The reboot takes this obsession with fine detail to the next level: On PlayStation 4, plentiful VRAM allows Santa Monica to feature wonderfully crisp textures. Just have a look at the ground in the cutscenes. Texture detail is complemented by an increase in mesh quality, across the board. Everything, from Kratos’ mesh to incidental assets like those wooden toys, receives the high-poly treatment. It’s much harder to render rounded and irregular shapes, but the monster closeup here again is wonderfully curved and organic. (And gruesome.) This along with geometric deformation (the real-time footprints in the snow) lead us to think that the game makes use of hardware tessellation. Tessellation is a DirecX 11 feature that dynamically scales the poly-count on objects. It’s a feature the eighth-gen consoles both support, but which hasn’t cropped up in a lot of games. The last time we saw tessellated snow was in Assassin’s Creed 3 on PC. Trudging through the New England snow was almost the only fun thing about that game.

The game takes another definite step forward when it comes to lighting. The E3 demo makes heavy use of volumetric lighting effects. The light-shafts, dust, and haze do a lot for the game’s atmosphere. Dense, volumetric smoke obscures the fire. The game appears to use a physically-based rendering pipeline. Materials react appropriately to light: The snow is dull without being pasty a la Skyrim. Other materials, including metal, ice, and rock, react appropriately as well, without being overly glossy. Subsurface scattering appears to be used here for skin rendering.

Note how Kratos’ back responds to sunlight. He no longer looks like he’s been slicked with Vaseline. Screen-space reflections make the cut as well, with the fire effects accurately reflected on the water. As for the lighting model, the large number of dynamic light sources are made possible by the new deferred renderer. Light sources are now fully dynamic, and particle effects, from dust to monster gibs are used liberally here.

All in all, Santa Monica’s left us very impressed with the game’s  E3 outing. A strong platform in the hands of a capable first or second party dev can work wonders. Just ask Naughty Dog. While we’re not sure about the implications of the game’s new narrative, we’re pretty happy with how it looks and performs on PlayStation 4. With early code running so well, we wouldn’t be surprised at all if the retail game wound up looking better. PS4 Neo’s the elephant in the room here, though. With games looking this pretty on the standard PlayStation 4, we wonder what direction first party devs will take with the Neo. Do they just up the resolution and framerate, then call it a day? Or do they take in-game visuals to the next level? We’ll see.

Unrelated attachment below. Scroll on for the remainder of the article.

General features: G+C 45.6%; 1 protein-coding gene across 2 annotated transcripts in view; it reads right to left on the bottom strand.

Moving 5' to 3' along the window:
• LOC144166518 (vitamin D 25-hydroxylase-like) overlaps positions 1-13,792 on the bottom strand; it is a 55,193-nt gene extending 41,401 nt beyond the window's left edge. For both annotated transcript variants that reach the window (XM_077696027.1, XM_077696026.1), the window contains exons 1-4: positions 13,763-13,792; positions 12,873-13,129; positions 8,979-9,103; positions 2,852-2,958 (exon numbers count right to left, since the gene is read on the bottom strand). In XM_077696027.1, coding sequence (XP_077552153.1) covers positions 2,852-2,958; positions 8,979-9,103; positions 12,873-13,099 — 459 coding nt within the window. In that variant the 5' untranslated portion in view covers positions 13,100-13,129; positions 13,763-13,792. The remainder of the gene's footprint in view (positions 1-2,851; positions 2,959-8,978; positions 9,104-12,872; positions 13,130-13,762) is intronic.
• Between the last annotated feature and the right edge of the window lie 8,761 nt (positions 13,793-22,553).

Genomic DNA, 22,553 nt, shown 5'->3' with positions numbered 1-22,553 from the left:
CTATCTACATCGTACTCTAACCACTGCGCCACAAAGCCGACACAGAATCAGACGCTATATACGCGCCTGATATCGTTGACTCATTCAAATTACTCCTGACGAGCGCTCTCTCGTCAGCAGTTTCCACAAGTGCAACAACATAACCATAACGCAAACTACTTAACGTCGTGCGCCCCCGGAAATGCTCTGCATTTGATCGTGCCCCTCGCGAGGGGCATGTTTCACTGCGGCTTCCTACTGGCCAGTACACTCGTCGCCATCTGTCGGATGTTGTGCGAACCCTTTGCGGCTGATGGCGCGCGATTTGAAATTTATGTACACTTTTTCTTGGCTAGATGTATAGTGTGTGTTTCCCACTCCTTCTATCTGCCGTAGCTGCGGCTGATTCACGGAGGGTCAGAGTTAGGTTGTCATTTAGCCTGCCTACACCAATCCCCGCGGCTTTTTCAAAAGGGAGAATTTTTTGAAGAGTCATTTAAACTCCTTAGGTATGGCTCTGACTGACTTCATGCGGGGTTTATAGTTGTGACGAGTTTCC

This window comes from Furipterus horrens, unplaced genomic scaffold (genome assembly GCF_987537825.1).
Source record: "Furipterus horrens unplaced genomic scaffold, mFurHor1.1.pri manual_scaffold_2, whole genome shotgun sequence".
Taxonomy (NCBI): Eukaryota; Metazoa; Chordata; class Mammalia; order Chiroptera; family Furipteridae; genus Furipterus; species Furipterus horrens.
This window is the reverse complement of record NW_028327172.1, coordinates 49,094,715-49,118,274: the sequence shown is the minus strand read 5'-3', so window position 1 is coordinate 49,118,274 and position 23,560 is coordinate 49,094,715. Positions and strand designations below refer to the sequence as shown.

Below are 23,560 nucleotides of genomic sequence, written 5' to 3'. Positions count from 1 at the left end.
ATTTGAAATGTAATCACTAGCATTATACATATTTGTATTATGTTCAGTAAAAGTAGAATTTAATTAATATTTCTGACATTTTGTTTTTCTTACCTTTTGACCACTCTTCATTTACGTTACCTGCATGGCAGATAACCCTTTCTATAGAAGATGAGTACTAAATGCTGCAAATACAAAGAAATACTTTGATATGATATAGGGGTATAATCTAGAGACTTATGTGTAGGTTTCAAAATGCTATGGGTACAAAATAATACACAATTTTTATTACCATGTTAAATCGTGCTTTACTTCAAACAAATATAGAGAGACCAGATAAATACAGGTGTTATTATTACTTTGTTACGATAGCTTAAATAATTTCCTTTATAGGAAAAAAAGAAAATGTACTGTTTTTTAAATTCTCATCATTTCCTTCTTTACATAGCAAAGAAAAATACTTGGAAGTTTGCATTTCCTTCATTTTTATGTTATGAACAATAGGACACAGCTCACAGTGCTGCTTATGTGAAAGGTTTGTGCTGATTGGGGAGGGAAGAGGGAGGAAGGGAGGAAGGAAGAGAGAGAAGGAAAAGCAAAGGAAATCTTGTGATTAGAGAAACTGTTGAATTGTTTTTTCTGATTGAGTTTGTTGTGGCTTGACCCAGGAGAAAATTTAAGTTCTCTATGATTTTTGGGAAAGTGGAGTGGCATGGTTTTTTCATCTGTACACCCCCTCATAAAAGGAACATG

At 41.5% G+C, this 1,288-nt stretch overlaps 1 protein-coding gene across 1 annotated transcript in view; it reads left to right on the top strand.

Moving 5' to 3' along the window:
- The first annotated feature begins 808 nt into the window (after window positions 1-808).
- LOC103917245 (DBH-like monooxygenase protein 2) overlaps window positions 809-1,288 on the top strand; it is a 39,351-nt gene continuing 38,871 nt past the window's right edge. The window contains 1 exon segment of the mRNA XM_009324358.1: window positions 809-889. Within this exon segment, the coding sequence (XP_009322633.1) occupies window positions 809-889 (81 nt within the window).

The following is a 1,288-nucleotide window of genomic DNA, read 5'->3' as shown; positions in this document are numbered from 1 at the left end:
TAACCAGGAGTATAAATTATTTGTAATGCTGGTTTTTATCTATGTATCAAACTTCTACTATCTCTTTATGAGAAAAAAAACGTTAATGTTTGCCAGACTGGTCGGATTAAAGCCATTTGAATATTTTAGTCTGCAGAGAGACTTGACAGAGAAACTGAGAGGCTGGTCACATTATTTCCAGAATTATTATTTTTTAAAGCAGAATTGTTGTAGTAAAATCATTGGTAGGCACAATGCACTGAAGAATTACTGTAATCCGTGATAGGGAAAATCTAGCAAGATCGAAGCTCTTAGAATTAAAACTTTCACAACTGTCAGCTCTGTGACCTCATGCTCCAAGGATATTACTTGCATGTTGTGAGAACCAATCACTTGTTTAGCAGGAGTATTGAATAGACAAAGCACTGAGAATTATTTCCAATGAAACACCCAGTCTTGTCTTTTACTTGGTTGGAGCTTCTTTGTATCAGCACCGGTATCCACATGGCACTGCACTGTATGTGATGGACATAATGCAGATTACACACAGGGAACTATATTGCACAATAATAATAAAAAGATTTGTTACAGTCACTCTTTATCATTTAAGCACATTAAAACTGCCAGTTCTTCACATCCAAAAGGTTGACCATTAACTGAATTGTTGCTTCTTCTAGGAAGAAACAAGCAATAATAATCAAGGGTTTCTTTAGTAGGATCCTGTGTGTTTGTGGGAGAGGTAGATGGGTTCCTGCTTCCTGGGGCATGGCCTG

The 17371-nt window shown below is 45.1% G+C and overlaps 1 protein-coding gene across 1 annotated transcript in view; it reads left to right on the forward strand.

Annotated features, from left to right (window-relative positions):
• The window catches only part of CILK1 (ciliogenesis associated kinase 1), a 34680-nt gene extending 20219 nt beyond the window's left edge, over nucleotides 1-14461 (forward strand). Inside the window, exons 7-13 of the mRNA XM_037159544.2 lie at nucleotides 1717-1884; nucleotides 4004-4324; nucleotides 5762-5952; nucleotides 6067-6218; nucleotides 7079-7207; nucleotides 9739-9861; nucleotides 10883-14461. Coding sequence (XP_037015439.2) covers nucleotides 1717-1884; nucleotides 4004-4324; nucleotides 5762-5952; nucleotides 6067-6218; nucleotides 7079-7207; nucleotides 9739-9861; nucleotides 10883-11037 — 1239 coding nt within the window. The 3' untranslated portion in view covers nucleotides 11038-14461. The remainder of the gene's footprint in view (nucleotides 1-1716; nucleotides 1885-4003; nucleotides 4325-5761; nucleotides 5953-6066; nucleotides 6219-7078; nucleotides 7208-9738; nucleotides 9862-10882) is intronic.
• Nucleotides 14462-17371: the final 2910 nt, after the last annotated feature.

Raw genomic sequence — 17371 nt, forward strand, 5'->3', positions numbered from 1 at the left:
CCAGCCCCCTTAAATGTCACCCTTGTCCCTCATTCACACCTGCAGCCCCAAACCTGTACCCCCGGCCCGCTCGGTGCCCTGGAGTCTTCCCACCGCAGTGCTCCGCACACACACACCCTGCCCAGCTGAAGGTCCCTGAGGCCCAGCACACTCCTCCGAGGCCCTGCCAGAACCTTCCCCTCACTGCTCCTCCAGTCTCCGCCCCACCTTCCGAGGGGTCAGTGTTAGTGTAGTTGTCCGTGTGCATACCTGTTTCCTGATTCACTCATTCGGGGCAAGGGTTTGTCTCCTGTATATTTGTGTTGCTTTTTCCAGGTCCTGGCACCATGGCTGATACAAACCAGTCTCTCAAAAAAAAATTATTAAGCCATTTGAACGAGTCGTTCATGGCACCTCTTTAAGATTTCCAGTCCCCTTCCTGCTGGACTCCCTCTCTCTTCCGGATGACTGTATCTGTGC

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  • d0x360

    Oh wow… I’m sorry but this article is clearly written with information gathered from other places and put together by someone with limited understanding of graphic technologies and the rendering process.

    What type of renderer is this game using? That’s the first question that needs to be answered before you can talk about anything else.

    Aside from that speculating on technologies used in a game running on dev kits is pointless. Dev kits have access to more CPU time and memory than retail hardware and at this stage of development it’s definitely running on a dev kit.

    • Arjun Krishna Lal

      All of Sony’s demos at E3 this year were running off PS4 consoles so this likely where they expect the game to at when shipping. Also, it is mentioned that a deferred renderer is used.

    • d0x360

      They say that every year and it’s not the case for anything but titles close to release. Even then it’s rare because debug units can be remotely rebooted when issues arise and they always do.

      Yes it says deferred but how is the image being rendered? There are multiple types of deferred rendering. There’s also mixed rendering. Rockstar says gta5 is deferred but when you break down the game you find that’s not really the case.

      I criticize not to be a jerk but because I care. Check this out(link below). It’s incredibly useful as a learning tool. It’s one of the most in-depth break downs of an engine around and also provides methodology for obtaining the information. Obviously you can’t use the same tools for console games but the knowledge using those tools imparts is invaluable and would help with future breakdowns. For an actual analysis you need footage captured directly from the framebuffer. I question the article because that kind of information is impossible to get but everything is stated more as fact than speculation or its based on things Sony has said when we all know due to their history they are often less than truthful when it comes to pre release code. They have said many times something was running in real-time on real hardware when it wasn’t.